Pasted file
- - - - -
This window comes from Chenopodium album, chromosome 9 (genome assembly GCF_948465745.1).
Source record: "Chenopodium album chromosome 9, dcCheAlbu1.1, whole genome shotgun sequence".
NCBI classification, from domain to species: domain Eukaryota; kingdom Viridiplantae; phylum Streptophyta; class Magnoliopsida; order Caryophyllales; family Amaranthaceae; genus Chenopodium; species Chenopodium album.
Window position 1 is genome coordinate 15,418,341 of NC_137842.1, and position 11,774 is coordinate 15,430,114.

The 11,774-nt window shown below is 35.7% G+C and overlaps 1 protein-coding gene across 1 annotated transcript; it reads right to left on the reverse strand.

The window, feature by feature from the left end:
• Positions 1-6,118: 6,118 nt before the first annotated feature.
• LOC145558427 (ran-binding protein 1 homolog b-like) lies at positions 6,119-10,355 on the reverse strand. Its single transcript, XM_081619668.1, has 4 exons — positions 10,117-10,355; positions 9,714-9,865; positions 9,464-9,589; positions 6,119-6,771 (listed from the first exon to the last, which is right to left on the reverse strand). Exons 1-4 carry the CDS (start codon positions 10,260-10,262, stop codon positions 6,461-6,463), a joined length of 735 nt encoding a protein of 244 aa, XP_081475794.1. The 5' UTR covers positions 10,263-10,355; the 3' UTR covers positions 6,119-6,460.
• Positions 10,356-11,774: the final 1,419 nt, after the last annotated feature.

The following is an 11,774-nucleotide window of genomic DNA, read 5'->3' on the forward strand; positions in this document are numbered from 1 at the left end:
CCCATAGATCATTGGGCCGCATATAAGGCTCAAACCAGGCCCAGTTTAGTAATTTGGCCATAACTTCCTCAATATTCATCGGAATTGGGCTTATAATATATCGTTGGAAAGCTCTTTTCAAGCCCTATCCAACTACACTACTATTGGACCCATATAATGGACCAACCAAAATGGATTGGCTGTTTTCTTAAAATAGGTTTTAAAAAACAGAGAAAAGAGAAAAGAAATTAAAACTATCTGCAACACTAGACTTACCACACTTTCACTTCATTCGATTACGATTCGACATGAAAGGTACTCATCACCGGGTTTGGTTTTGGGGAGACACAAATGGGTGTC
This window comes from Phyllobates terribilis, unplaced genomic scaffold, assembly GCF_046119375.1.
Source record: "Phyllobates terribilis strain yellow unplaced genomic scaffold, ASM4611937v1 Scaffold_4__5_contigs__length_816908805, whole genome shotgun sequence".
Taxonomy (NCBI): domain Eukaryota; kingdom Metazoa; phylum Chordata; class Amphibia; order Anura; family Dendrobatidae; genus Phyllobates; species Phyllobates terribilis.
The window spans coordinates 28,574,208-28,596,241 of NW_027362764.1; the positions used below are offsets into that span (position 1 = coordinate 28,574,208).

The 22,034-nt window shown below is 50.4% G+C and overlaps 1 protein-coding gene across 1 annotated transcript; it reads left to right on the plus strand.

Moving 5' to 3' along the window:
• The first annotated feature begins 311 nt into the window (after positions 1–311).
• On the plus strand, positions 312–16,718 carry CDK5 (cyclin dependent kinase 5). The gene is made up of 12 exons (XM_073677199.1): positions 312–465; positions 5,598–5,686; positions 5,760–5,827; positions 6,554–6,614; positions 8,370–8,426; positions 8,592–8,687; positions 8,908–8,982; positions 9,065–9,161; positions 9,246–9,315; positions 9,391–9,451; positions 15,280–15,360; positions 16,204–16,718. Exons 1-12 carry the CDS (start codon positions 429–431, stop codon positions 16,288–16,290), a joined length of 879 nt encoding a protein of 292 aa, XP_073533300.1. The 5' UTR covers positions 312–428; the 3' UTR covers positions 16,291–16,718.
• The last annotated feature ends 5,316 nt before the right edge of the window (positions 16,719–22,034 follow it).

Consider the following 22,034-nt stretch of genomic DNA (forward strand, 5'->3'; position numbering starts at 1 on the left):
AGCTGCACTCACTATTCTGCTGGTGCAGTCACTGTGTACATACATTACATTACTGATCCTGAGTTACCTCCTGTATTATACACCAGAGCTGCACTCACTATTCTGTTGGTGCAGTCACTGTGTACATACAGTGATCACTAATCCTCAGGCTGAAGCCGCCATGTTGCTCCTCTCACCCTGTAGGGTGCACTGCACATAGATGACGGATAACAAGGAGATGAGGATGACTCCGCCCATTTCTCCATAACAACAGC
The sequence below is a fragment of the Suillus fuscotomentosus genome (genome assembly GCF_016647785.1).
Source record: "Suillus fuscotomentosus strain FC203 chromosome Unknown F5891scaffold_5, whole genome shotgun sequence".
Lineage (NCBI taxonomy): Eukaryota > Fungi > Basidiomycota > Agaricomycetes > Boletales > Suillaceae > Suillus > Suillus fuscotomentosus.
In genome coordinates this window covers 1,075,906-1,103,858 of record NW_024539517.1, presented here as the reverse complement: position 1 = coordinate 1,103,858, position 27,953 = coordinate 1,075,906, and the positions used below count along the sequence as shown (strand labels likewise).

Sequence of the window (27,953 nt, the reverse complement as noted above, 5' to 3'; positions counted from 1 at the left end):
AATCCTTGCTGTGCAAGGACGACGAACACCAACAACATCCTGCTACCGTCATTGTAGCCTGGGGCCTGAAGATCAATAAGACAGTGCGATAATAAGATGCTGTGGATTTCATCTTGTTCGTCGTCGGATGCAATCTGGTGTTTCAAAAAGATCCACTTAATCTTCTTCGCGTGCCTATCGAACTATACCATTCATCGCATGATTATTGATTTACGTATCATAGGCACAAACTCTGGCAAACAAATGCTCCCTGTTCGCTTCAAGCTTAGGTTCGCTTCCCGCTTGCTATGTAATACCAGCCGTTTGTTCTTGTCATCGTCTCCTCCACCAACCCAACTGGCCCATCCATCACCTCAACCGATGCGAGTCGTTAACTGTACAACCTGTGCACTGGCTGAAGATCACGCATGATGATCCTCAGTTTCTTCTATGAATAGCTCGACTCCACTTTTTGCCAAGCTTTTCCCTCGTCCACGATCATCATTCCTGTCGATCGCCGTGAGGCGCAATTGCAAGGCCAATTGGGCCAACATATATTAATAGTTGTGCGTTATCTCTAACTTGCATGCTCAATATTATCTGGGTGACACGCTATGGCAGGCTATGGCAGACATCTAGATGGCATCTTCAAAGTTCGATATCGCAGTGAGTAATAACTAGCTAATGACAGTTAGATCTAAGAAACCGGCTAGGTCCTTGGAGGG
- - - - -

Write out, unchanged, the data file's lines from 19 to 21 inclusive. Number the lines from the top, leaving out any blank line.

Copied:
• On the plus strand, positions 312–16,718 carry CDK5 (cyclin dependent kinase 5). The gene is made up of 12 exons (XM_073677199.1): positions 312–465; positions 5,598–5,686; positions 5,760–5,827; positions 6,554–6,614; positions 8,370–8,426; positions 8,592–8,687; positions 8,908–8,982; positions 9,065–9,161; positions 9,246–9,315; positions 9,391–9,451; positions 15,280–15,360; positions 16,204–16,718. Exons 1-12 carry the CDS (start codon positions 429–431, stop codon positions 16,288–16,290), a joined length of 879 nt encoding a protein of 292 aa, XP_073533300.1. The 5' UTR covers positions 312–428; the 3' UTR covers positions 16,291–16,718.
• The last annotated feature ends 5,316 nt before the right edge of the window (positions 16,719–22,034 follow it).

Consider the following 22,034-nt stretch of genomic DNA (forward strand, 5'->3'; position numbering starts at 1 on the left):